Democratic candidate for Virginia Gov. Terry McAuliffe talks with Latino voters. Northern Virginia Bureau reporter David Culver has the story.
Virginia's Latino community is finding a growing voice in the race for governor. On Monday, Democratic candidate Terry McAuliffe launched a Latino coalition - Latinos Con Terry - in support of his campaign.
McAuliffe held the kick-off at Todos Supermarket in Woodbridge, where storeowner Carlos Castro showed McAuliffe around his shop. He explained to the candidate his concern that Latinos are being given a bad image.
"I wouldn't want to say I want special treatment for a particular group, whether we're Latino or from other minorities, I think what we want is... fair treatment and a fair opportunity," Castro said.
In the 2009 election, Castro voted for Republican Bob McDonnell, but this time he's leaning toward McAuliffe, he said. If elected, McAuliffe promised Castro to simplify the workflow for those trying to opening small businesses.
"For a small business, someone like Carlos... there [should be] one place in state government where we provide the answers to them," McAuliffe said.
But many Hispanic voters are still undecided. During his tour of the supermarket, a Latino man walked up to McAuliffe and spoke his mind on, perhaps, issue No. 1 for Hispanics: Immigration.
"If I was the governor for a day, what would I do? I think I would definitely look into the immigration system right now," he told McAuliffe.
The Latino vote has becoming increasingly important in national elections, but it dips in statewide races that follow, according to statics provided by the University of Virginia's Center for Politics.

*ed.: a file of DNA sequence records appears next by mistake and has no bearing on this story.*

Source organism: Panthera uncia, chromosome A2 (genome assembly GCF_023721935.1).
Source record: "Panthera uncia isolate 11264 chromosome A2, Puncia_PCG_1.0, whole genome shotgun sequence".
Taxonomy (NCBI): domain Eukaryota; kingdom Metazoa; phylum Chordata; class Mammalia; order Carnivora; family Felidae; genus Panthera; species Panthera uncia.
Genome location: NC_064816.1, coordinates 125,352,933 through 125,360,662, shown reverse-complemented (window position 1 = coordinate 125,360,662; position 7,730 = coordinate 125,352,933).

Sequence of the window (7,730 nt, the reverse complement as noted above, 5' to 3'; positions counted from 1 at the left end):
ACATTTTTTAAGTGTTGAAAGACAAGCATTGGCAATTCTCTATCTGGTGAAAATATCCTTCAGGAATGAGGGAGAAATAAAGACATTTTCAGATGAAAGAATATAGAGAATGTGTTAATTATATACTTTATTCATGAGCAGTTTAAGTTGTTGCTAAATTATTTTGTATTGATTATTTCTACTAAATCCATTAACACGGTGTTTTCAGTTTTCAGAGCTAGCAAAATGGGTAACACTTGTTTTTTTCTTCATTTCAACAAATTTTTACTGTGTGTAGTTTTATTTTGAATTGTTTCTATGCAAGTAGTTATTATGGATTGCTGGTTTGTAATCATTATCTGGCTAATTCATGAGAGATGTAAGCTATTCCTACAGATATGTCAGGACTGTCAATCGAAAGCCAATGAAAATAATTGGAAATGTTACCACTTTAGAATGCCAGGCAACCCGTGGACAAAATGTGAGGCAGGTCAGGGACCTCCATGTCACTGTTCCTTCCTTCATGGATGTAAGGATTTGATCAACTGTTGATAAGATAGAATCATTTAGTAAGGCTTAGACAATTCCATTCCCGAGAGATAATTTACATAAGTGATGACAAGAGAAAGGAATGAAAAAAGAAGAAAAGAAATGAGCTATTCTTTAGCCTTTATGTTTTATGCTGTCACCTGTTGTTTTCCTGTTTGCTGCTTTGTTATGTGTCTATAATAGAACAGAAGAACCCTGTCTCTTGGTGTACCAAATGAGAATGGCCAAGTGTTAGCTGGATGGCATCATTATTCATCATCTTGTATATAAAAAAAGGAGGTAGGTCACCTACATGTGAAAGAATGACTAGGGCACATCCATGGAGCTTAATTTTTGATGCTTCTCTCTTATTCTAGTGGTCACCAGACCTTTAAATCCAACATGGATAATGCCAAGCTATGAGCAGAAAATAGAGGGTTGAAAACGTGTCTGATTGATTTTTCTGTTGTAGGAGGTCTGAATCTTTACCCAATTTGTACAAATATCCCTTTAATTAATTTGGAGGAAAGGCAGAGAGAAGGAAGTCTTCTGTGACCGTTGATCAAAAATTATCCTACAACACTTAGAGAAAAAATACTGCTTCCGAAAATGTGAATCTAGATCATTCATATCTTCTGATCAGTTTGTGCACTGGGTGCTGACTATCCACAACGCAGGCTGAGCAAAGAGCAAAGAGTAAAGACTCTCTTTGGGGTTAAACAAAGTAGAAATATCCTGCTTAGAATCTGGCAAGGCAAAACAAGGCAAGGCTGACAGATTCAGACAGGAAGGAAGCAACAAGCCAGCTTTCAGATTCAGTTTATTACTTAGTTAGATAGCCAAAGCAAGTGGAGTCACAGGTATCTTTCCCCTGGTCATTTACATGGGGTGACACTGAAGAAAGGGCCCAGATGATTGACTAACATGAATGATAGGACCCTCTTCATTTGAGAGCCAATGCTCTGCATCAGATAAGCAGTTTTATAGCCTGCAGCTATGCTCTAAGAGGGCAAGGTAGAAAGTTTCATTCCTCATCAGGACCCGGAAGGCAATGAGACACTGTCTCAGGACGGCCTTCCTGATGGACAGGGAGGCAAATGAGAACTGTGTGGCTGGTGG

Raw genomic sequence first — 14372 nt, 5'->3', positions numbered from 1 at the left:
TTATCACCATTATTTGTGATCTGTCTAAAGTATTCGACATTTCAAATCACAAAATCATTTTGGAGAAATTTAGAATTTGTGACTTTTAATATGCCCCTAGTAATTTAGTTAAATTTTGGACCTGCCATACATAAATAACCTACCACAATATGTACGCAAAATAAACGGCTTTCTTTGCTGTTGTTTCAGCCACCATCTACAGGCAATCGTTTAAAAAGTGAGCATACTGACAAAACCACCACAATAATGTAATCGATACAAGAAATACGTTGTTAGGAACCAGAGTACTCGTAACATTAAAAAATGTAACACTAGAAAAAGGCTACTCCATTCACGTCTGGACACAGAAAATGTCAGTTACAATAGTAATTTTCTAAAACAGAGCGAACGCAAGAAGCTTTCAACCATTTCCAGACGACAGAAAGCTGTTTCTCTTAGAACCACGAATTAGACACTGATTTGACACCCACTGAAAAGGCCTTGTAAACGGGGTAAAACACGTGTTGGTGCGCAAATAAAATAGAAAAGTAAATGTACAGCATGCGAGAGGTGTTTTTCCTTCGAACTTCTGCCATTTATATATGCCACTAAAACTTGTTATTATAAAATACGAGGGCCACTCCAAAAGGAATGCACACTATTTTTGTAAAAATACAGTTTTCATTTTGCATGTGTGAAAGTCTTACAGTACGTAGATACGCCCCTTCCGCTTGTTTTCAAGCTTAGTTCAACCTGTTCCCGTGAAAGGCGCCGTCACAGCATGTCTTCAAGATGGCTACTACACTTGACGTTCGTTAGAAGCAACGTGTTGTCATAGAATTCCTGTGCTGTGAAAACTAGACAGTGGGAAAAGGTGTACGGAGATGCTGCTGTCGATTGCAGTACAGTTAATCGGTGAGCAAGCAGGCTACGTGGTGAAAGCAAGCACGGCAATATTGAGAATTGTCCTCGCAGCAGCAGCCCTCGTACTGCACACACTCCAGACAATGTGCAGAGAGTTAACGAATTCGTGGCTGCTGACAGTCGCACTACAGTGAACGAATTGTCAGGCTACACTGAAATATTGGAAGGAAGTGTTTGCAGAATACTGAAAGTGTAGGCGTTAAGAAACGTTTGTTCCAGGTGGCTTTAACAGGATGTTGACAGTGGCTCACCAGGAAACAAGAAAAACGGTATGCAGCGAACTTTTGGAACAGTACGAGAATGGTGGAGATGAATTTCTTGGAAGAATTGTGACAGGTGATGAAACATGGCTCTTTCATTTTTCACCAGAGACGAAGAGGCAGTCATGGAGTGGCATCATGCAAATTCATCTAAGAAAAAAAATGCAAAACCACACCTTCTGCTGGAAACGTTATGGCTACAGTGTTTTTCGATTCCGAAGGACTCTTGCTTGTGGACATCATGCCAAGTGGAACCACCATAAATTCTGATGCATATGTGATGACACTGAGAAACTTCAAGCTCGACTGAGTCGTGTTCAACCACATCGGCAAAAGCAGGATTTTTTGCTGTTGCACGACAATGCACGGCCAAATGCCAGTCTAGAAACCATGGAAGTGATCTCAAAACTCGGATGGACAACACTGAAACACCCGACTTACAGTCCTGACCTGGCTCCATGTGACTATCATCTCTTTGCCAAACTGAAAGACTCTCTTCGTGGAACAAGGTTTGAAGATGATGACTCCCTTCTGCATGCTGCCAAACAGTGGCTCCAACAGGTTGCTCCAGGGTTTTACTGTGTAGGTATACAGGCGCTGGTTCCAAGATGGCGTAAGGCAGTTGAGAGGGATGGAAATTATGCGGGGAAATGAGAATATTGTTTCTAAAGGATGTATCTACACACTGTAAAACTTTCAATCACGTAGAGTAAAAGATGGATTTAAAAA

They show in Virginia, 5 percent of voters in 2008 and 2012 were Latinos. They overwhelmingly supported President Barack Obama. In the 2009 race for governor, only 3 percent of voters were Hispanic.
Given the trend, analysts suggest McAuliffe will do better with a higher Latino voter turnout, but that could prove difficult.
News4 also reached out to Republican Attorney General Ken Cuccinelli's campaign. They were unable to provide someone from their Hispanic coalition, but they released the following statement:
"Unlike Terry McAuliffe, Ken Cuccinelli has spent his entire life putting Virginians - not politics - first. In his campaign for Governor, Ken is squarely focused on the issues that all Virginians are most concerned about: creating jobs and growing the economy. By putting forward a positive, issues-based campaign, Ken has gained strong grassroots support from every corner of the Commonwealth."
Meantime, for many Latinos there are other important issues aside from immigration that they hope the next governor will deal with, like transportation, a concern to which northern Virginians from all backgrounds can relate.